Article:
Two U.S. drone airstrikes have killed at least seven suspected al-Qaida operatives in Yemen’s northeastern province of Marib, a security official said Wednesday.
“Two al-Qaida leaders, Saleh al-Awlaki and Saeed Ba-Kadir, were targeted and killed along with five others in two separated U.S. drone strikes in late night of Tuesday,” the official told Xinhua on condition of anonymity.
The strikes were on two cars in different locations. The first car was hit on a road in Atran area, east of Marib’s central city, while the other was hit at the same time at a junction linking the areas of Al-Shabwan and Hoson Al-Jalal, also in eastern Marib, said the official. Marib has long been a hub of al-Qaida activities.
The attacks were the latest in a series of airstrikes carried out by U.S. drones against al-Qaida suspects in Yemen.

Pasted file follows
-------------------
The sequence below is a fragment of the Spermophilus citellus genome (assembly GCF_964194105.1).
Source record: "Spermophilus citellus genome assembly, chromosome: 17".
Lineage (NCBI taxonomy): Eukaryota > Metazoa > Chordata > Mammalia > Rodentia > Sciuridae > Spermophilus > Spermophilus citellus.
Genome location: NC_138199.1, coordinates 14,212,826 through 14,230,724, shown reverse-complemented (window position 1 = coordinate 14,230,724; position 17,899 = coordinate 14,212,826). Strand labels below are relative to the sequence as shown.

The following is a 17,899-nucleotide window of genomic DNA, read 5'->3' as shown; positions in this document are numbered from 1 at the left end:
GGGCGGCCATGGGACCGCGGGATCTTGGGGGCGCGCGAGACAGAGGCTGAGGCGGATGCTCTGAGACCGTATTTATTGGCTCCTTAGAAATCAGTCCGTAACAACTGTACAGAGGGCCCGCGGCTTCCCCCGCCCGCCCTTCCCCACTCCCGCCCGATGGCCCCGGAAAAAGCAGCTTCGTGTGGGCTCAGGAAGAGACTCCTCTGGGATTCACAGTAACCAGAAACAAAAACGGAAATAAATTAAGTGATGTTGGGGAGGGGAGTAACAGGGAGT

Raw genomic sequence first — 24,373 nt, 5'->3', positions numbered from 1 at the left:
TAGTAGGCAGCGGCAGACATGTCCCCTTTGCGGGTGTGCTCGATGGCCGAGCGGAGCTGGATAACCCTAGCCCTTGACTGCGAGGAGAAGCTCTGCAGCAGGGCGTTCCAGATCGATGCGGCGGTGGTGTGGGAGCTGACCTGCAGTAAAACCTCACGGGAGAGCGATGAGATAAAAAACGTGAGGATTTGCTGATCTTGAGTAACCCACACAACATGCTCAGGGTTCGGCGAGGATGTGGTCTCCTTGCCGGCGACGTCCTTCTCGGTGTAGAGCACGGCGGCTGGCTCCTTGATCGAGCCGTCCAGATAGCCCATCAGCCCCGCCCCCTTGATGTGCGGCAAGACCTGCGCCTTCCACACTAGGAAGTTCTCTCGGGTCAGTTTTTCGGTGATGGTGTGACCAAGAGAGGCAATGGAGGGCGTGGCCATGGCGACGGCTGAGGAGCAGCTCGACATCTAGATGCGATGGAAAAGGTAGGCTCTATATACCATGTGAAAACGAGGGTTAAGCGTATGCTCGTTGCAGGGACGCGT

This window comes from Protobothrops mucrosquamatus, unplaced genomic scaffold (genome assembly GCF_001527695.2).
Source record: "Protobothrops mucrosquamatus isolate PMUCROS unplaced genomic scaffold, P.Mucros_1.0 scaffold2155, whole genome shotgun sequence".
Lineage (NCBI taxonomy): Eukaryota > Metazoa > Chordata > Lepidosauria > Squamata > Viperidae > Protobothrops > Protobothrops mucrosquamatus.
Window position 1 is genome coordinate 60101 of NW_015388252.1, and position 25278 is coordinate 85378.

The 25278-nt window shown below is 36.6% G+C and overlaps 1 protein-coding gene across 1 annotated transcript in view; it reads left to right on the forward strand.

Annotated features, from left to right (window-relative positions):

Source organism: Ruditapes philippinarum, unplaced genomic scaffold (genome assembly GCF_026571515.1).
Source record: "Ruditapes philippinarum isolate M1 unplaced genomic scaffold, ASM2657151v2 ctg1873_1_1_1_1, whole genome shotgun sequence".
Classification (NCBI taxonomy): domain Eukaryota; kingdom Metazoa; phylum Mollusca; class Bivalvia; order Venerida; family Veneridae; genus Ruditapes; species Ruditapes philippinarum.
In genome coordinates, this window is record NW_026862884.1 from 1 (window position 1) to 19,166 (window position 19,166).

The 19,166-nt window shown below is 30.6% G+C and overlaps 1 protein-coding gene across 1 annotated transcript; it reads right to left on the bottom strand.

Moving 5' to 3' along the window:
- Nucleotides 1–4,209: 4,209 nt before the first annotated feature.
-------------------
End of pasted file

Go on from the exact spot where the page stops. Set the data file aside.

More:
On April 5, a U.S. drone killed two militants of the Yemen-based al-Qaida branch, including Khattab Wuhayshi, the nephew of Nasir al-Wuhayshi, the slain founder of al-Qaida in the Arabian Peninsula (AQAP), according to a security official.
Yemen, an impoverished Arab country, has been gripped by one of the most active regional al-Qaida insurgents in the Middle East.
The Yemen-based AQAP, also known locally as Ansar al-Sharia, has claimed responsibility for a number of terrorist attacks against Yemen’s army and government institutions.
So far, the AQAP and other terrorists have taken advantage of the security vacuum and ongoing civil war to expand their influence and seize more territories in the south of the country.
Security in Yemen has deteriorated since March 2015, when a war broke out between the Shiite Houthi group supported by former President Ali Abdullah Saleh, and the government forces backed by a Saudi-led Arab coalition. Enditem